Listening to the National Symphony Orchestra’s rendition of The Sea—to use an odd but apt comparison—is like hearing an Impressionist painting. Composer Frank Bridge surveys in sound the motion, the interplay of light and darkness, and the rich colors of the ocean in a way reminiscent of a landscape by Monet, Renoir, or even Cézanne. The varying timbre of each of the suite’s four movements evokes a different aspect of the sea’s mighty character. Admittedly, Bridge is one of the lesser-known English composers, but The Sea is proof enough that he is worthy to be numbered among his more famous contemporaries, such as Ralph Vaughn Williams, Edward Elgar, and Gustav Holst.
An essential element of the piece’s success lies in the grandeur and immensity of its subject. Something wells up in a man at the sight of the sea, at the sight of nothing but water stretching to the very horizon, water that gently glimmers in the sun’s silver light and shifts with the passage of the rolling waves. By its very nature the ocean inspires wonder and, therefore, a certain humility. Bridge communicates this effect brilliantly, particularly in the triumphant theme that both introduces and concludes the suite.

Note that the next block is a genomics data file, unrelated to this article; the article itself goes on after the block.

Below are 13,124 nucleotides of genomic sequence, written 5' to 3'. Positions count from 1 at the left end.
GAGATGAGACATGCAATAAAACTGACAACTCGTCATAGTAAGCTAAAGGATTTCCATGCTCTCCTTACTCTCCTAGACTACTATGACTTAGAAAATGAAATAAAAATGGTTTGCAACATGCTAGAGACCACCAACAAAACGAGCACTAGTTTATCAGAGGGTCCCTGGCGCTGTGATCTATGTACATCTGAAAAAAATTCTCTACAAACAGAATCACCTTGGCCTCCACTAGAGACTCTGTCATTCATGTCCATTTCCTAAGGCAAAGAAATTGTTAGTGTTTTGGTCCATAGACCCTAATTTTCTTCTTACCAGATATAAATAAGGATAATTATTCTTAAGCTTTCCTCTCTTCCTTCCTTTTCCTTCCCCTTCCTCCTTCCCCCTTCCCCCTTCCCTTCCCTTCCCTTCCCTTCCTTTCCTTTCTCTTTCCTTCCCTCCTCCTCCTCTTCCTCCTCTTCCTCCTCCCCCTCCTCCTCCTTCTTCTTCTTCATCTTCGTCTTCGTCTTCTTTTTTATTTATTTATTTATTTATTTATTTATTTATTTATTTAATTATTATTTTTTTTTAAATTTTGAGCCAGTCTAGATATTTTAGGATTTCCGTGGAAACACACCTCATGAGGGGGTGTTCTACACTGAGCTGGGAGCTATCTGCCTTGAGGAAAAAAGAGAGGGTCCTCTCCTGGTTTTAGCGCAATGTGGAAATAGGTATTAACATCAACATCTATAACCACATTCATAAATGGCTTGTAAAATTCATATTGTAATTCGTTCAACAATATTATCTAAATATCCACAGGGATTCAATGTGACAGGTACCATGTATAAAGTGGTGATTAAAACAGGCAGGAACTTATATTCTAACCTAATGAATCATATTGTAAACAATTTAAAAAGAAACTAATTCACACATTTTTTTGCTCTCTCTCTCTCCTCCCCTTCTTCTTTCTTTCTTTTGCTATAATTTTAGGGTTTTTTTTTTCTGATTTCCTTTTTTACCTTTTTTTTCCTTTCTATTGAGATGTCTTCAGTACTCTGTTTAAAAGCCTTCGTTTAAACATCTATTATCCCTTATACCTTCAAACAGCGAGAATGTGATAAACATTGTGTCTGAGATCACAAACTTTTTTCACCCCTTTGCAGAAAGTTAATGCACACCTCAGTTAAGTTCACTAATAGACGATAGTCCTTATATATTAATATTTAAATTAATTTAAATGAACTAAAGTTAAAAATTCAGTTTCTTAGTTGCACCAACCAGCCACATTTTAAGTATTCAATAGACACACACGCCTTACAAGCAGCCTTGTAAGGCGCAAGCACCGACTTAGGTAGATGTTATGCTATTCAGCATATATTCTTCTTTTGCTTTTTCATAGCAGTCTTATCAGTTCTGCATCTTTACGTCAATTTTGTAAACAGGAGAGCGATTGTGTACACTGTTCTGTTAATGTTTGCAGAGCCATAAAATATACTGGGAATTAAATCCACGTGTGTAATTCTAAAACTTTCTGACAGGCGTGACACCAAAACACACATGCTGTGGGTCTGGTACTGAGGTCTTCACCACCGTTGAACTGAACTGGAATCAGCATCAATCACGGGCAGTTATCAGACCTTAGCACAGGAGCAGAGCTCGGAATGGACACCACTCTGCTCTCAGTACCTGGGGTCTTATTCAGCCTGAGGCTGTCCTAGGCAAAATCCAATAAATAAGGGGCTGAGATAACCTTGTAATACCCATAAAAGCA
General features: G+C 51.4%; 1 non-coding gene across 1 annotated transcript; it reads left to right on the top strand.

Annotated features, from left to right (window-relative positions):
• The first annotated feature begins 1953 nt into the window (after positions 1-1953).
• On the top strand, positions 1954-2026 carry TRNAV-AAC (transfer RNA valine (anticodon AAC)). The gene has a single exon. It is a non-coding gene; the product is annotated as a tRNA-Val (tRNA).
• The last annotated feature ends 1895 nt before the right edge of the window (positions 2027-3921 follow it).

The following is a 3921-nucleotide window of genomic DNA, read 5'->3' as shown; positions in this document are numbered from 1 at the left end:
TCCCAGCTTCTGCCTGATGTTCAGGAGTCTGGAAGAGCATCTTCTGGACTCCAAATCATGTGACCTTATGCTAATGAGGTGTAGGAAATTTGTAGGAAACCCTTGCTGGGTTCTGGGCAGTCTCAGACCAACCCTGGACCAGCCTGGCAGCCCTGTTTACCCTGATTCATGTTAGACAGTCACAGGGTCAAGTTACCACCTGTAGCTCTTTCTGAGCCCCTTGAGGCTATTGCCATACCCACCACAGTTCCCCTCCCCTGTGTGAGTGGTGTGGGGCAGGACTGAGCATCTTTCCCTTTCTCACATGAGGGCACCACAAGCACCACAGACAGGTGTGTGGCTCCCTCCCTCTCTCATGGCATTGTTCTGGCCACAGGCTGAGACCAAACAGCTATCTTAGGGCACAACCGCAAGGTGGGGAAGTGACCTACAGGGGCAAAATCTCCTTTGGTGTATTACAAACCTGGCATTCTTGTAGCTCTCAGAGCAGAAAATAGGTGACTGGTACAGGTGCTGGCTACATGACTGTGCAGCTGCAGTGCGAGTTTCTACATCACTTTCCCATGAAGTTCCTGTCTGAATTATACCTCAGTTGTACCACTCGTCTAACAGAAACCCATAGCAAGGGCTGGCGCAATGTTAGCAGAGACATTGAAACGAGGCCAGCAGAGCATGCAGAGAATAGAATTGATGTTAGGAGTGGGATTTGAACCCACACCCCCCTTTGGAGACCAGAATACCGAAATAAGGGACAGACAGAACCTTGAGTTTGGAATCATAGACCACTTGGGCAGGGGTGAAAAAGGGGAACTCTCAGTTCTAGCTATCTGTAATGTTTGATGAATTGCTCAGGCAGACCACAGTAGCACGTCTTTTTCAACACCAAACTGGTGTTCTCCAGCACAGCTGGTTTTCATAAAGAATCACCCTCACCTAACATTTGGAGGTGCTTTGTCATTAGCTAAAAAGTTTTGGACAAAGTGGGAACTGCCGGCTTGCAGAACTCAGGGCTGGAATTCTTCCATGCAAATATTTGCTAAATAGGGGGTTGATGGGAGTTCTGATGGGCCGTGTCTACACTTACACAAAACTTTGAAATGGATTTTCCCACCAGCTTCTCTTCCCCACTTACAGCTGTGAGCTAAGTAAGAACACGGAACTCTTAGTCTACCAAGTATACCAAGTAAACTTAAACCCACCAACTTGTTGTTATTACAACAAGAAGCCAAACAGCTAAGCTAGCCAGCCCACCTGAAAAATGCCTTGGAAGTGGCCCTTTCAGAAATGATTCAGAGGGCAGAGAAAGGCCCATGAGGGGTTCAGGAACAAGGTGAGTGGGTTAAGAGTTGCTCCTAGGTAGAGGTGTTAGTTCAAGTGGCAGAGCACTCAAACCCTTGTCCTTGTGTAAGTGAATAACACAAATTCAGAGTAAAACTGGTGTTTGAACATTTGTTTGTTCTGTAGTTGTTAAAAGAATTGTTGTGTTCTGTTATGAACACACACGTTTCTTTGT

The sea, like the sky or the mountains, functions as a natural symbol of God. In its immensity, it suggests infinity; in its crashing waves and violent storms, it signifies power; in its terrible depth and darkness, it evokes mystery and incomprehensibility; in sustaining such a multitude of creatures, it is a reflection of the Principle of all life. The sea represents with marvelous facility the Lord of heaven and earth: infinite, mysterious, omnipotent, the source of all that is.
Struck by the grandeur of the sea, the believer cries out in the words of St. Catherine, “O abyss! O eternal Godhead! O deep sea! What more could you have given me than the gift of your very self?” For those who would listen, Bridge’s work is not only a marvelous evocation of the awesome impact of the sea; it is also what can only be described as a theological meditation in sound.
Image: Claude Monet, Shadows on the Sea
For a recording a of The Sea conducted by Bridge himself, click here.